Re-entry Integration and Application
Studying away from campus is not only about the experience, but also about how you integrate new knowledge, skills, and perspectives into your life upon returning. The best way to do that is to spend some time introspectively looking at the influence it has had in you. Here are a few questions to get you started:
On personal change:
- How have my style, time, and food preferences changed?
- How have my emotions changed?
- What perspectives of mine have changed?
- What did I learn about my own culture that frustrates or excites me?
- How has my faith been transformed?
- What is hard for me to have patience with now that I am back?
- Do I respond differently now in social situations?
- Were different transitions more difficult than others?
- Did I experience any reverse culture shock? If so, how did I respond to that?
- What were my expectations for my family and friends when I returned from studying abroad?
- How have my friendships and relationships changed?
- Who do I now feel are my close friends?
- How do I plan to communicate my study abroad experience to my friends and family?
On vocational change:
- How has studying abroad changed my future goals and dreams?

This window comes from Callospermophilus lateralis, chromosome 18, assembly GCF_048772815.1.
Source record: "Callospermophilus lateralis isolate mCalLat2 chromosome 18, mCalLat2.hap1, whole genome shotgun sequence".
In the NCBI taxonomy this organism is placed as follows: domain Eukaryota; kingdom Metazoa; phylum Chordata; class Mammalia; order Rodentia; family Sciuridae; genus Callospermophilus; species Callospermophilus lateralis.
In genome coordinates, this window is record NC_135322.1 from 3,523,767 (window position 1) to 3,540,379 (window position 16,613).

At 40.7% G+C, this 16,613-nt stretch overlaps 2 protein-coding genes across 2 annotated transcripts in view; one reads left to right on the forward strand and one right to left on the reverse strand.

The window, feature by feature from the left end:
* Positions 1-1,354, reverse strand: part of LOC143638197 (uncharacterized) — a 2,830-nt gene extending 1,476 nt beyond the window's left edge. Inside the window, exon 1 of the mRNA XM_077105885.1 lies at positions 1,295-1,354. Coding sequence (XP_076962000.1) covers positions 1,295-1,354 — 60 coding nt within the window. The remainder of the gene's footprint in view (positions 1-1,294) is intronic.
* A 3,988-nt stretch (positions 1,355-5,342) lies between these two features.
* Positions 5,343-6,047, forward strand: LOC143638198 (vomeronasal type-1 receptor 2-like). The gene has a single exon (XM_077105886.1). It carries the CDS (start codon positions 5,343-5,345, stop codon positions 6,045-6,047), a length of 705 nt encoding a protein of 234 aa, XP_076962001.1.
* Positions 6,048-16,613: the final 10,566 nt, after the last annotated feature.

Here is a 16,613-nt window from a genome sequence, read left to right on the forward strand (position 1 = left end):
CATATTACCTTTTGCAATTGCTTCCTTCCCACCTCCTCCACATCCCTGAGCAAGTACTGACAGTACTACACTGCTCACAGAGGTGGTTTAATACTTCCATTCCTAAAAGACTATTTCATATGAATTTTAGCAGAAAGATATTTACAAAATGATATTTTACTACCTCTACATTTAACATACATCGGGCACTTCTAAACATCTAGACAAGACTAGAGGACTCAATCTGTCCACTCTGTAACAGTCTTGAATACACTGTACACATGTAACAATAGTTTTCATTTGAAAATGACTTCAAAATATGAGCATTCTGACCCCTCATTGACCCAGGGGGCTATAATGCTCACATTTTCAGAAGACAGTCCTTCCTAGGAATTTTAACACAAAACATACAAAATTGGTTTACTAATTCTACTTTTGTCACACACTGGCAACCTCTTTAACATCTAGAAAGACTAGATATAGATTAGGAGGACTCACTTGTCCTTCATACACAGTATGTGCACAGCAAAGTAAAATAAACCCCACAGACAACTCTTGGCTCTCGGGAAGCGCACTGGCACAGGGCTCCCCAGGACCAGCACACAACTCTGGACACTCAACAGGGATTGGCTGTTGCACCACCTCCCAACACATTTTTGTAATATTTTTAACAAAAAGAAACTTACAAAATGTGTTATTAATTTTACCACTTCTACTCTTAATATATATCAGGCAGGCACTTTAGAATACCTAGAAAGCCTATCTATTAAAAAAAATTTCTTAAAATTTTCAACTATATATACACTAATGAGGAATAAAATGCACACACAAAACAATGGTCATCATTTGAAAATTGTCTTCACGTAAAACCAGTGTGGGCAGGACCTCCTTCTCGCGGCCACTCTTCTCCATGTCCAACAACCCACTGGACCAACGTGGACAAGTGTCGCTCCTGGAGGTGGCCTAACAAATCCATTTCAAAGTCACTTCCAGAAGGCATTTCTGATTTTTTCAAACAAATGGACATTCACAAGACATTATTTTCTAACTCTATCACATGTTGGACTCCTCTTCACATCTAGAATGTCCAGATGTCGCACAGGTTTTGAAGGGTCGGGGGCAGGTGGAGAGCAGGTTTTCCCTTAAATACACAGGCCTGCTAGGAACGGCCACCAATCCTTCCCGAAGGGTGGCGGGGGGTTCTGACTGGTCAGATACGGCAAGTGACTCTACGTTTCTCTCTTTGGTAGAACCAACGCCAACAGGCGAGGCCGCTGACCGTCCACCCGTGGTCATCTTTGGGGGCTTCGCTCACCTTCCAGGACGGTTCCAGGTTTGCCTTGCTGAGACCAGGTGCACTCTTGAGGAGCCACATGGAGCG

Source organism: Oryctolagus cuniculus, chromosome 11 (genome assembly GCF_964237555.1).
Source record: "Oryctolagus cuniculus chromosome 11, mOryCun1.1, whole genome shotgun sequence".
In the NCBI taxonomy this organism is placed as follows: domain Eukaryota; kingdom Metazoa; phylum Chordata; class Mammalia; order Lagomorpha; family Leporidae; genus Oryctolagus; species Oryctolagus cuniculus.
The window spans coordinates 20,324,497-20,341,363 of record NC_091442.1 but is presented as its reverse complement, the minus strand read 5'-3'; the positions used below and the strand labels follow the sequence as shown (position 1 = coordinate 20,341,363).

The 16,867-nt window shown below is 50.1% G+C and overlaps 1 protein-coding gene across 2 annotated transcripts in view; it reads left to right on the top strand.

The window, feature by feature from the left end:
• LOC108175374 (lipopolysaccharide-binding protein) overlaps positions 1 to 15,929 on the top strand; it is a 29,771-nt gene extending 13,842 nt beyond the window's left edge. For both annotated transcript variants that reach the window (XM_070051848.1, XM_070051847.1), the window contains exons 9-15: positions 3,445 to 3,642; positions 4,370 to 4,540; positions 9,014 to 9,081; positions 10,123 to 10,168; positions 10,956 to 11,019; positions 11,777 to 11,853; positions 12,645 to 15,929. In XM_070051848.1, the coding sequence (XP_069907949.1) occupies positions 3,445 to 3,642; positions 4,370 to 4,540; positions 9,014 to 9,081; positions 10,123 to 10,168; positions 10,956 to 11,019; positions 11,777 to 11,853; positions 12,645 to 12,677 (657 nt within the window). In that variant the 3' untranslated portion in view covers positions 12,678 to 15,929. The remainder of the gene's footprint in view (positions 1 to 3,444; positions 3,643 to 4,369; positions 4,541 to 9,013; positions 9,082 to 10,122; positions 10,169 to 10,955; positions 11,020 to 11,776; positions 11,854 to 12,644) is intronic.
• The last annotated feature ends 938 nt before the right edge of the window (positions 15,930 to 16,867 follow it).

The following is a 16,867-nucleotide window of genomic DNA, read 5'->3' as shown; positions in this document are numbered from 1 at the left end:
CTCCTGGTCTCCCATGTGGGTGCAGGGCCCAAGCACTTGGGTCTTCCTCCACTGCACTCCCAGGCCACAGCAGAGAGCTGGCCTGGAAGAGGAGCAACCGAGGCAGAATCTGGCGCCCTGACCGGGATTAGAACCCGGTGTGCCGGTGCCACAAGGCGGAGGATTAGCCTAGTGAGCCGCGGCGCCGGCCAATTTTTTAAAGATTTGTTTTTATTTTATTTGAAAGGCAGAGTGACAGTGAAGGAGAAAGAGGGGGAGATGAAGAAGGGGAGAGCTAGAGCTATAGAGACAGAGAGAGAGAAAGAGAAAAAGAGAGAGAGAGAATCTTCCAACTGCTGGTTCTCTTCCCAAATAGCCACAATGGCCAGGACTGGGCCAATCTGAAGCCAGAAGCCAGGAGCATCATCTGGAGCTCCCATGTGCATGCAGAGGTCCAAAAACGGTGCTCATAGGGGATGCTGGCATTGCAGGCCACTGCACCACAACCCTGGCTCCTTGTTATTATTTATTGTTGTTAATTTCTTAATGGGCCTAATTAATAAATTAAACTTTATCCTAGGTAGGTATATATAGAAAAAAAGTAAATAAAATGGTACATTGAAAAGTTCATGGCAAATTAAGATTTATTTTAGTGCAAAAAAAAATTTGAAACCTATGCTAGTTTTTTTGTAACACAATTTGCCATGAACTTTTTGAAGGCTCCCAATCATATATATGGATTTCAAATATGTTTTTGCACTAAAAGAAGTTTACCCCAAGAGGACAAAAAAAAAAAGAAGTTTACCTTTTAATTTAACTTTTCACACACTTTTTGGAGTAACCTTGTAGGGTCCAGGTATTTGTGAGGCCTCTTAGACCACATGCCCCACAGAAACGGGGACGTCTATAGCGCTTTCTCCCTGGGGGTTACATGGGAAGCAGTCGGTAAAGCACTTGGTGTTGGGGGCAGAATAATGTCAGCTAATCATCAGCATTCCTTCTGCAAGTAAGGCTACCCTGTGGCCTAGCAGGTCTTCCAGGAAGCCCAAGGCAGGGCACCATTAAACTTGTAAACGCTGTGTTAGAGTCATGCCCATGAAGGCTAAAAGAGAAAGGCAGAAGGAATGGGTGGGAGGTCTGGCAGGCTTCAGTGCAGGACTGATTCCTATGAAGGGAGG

- What are my new views on politics and social justice? How do these new views affect my vocational goals?
- How can I apply what I learned while abroad to my future goals?
Continue to reflect on your experience by thinking through the questions in the Study Away: Self-Reflection Questions individually or with a small group. Help speak into the lives of other students and the APU community. Be an effective voice for the people and issues you’ve seen first-hand.
On-Campus Re-Entry Programs and Resources
Be sure to maximize each event and resource available for all Study Away Alumni listed in On-campus Opportunities. There are valuable re-entry celebrations, reunions, and resources each semester.
Tips for Navigating Some of the Re-entry Process:
- How was your trip?
- In our culture, this is a common question that people will ask. Why not be prepared for it and make the most of it? Respond to the question by offering information about a specific event, specific person, or thing that happened while you were abroad to share. Or tell them what you are still 'thinking' through.
- Try to have a 30-second answer and a 3-minute answer to use depending on who is asking and the context. Think about who you would like to ask to meet for coffee/tea later so you can really catch up and talk more.
- Try not to think poorly of people that ask this question in passing and may not really engage in your response. Just like saying “How are you?” can sometimes just mean “hello” in the U.S., “How was your trip?” can sometimes just mean “Hi!" or “Let's talk more later.” Remember to ask about their last semester. Ask yourself, “How much am I listening to others?”
Additional Re-Entry Resources:
- APU CGLE (Study Abroad) Student Development Mentor Team: email@example.com, (626) 857-2440
- APU Counseling Center: (626) 815-2109
- What’s Up With Culture? Welcome Back Module
- U.S. Global Scholar Program: Course 3 – Once You Return
- Activity: How was your trip? Self-Disclosure Exercise
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